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Russian and Georgian political analysts discuss relations between the two countries.

By Messenger Staff
Tuesay, February 5
The International Centre on Conflict and Negotiation (ICCN) held a presentation of a research undertaken in Georgia after the 2012 Elections and the prospects for Russian-Georgian relations at the Courtyard Marriott Hotel on February 4.

The authors of the research are Russian analyst and a scholar from the Moscow State Institute of International Relations from the Caucasus Problem Centre Nikolay Silaev and Andrey Sushentsov who is also a scholar and political analyst from the Department of Applied Analysis for the International Problems of the same institute.

The major target of the research was to fill the informational gap in the direction of normalization of Georgian-Russian relations after the recent parliamentary elections in October 2012. Russian scholars conducted several studies in Georgia on the ground in 2012, meeting officials, public figures and members of civil society.

The research covered various topics, including postponing the process of normalization of relations between the two countries, Georgian post-election period, the issues of South Ossetia and Abkhazia, Georgia’s policy towards the North Caucasus, NATO and regional security, trade-economic relations, humanitarian cooperation and some recommendations.

Different aspects of these issues were also highlighted:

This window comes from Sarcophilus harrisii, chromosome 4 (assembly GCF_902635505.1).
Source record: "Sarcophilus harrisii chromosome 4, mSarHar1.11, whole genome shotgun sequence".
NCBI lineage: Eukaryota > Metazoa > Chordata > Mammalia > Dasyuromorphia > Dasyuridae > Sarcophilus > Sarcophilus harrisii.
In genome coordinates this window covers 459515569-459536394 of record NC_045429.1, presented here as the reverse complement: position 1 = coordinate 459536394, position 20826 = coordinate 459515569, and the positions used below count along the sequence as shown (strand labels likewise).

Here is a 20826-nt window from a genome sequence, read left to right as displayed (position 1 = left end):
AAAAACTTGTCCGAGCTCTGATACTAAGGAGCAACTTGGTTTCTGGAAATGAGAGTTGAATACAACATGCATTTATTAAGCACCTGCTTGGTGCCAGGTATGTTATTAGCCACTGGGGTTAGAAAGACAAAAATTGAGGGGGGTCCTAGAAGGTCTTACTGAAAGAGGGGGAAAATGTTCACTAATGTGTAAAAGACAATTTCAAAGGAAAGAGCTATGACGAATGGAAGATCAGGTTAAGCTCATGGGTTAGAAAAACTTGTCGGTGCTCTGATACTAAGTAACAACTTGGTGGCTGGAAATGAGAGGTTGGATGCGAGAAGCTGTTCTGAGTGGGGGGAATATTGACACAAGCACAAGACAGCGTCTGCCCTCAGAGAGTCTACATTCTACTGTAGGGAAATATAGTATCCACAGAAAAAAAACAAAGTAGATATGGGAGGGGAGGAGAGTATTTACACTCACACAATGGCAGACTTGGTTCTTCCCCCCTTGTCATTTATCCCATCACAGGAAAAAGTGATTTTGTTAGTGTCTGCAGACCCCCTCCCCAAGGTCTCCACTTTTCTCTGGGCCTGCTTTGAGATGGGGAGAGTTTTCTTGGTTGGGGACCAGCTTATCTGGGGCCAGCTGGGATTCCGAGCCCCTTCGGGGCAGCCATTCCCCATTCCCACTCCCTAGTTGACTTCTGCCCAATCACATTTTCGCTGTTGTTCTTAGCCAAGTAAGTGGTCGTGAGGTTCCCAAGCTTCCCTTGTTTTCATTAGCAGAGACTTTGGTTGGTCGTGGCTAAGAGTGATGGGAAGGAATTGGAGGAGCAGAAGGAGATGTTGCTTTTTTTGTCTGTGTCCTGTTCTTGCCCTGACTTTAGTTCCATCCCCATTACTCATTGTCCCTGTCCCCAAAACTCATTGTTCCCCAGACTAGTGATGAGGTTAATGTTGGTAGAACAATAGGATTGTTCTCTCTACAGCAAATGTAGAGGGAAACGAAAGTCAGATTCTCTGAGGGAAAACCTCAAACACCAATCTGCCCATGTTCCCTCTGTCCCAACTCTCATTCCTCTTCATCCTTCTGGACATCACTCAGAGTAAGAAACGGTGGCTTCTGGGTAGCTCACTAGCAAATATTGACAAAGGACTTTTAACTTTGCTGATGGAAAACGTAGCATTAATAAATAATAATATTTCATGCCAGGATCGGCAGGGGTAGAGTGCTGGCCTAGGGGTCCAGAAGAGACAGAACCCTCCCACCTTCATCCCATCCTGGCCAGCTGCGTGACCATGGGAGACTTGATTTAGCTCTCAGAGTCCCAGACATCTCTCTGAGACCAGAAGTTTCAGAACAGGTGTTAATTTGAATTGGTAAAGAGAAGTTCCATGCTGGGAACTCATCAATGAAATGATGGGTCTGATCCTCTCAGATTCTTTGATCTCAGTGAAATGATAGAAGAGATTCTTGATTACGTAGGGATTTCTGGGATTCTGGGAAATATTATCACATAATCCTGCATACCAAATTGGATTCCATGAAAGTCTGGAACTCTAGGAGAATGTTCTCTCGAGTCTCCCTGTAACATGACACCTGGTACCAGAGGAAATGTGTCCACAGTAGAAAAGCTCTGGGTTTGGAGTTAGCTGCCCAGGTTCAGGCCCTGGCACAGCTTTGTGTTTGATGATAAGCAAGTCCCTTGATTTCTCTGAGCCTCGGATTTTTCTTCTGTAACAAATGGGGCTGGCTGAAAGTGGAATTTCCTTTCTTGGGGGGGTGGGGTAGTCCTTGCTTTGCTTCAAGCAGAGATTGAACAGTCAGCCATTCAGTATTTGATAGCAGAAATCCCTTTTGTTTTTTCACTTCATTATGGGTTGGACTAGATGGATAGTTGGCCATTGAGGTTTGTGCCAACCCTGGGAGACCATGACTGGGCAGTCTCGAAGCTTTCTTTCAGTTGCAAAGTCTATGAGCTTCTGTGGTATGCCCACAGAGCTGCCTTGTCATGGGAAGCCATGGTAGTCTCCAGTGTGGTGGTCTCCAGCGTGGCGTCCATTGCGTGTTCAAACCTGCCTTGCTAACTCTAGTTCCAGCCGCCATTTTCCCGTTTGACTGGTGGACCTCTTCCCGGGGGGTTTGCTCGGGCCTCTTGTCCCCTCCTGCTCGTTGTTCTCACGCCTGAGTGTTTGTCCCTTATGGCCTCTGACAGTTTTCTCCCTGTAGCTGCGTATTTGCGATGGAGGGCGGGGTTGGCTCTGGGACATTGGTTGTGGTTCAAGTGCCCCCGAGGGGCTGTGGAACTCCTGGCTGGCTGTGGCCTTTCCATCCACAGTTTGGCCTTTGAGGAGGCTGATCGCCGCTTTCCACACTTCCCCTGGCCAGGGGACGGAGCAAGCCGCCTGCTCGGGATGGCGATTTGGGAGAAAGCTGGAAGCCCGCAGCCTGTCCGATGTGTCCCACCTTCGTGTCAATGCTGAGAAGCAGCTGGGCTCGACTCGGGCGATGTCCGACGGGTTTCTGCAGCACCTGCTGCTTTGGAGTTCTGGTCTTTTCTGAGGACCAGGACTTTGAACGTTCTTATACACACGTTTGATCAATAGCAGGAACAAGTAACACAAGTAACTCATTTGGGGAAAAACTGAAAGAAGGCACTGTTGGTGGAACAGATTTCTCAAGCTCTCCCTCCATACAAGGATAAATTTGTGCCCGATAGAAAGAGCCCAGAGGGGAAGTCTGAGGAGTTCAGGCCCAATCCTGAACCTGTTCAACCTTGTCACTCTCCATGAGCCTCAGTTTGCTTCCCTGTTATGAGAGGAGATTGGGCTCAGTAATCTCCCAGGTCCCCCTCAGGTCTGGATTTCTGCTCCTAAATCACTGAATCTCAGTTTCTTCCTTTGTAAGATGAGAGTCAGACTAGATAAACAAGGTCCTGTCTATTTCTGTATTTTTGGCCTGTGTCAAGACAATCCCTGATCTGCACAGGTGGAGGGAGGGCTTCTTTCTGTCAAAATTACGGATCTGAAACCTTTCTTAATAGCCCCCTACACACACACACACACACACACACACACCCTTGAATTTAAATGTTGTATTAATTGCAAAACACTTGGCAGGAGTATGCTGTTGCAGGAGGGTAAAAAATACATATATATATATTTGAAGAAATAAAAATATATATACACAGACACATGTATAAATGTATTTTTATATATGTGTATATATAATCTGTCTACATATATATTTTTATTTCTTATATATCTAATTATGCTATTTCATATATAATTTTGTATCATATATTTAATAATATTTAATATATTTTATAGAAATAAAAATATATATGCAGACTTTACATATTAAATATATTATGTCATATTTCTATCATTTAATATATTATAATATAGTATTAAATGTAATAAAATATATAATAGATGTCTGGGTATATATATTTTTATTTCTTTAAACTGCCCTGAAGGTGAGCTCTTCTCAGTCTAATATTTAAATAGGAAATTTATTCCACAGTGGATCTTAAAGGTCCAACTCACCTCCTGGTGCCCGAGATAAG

• the influence of the results of the elections on the prospects of normalization of bilateral relations between the two countries;
• potential for cooperation between Tbilisi, Moscow, Sokhumi and Tskhinvali in the economy, transportation and humanitarian directions;
• prospects of Georgia’s North Caucasus policy;
• Euro-Atlantic integration potential for Georgia and its influence on regional security.

Director of ICCN Giorgi Khutsishvili opened the session welcoming the leading Georgian political analysts and public figures who attended the presentation. Special envoy to Georgian-Russian relations Zurab Abashidze and Russian political analysts Pheodor Lukianov also welcomed the gathering.

After the presentation Georgian analysts Ivliane Khaindrava, Lado Papava, Sergi Kapanadze and Nana Devdariani presented their views on the research. The fact of scholarly cooperation over the acute issue – bilateral relations between the two neighboring countries was positively evaluated, although Georgian analysts also highlighted that the research was written from a pro-Russian point-of-view of the evaluation of the facts. Different evidences were produced revealing such an attitude. Later Russian scholars explained their position by answering questions to the public. Overall, the attitude of the Georgian side was positive concerning the fact itself which could signify a kind of a breakthrough in the relations of the two countries.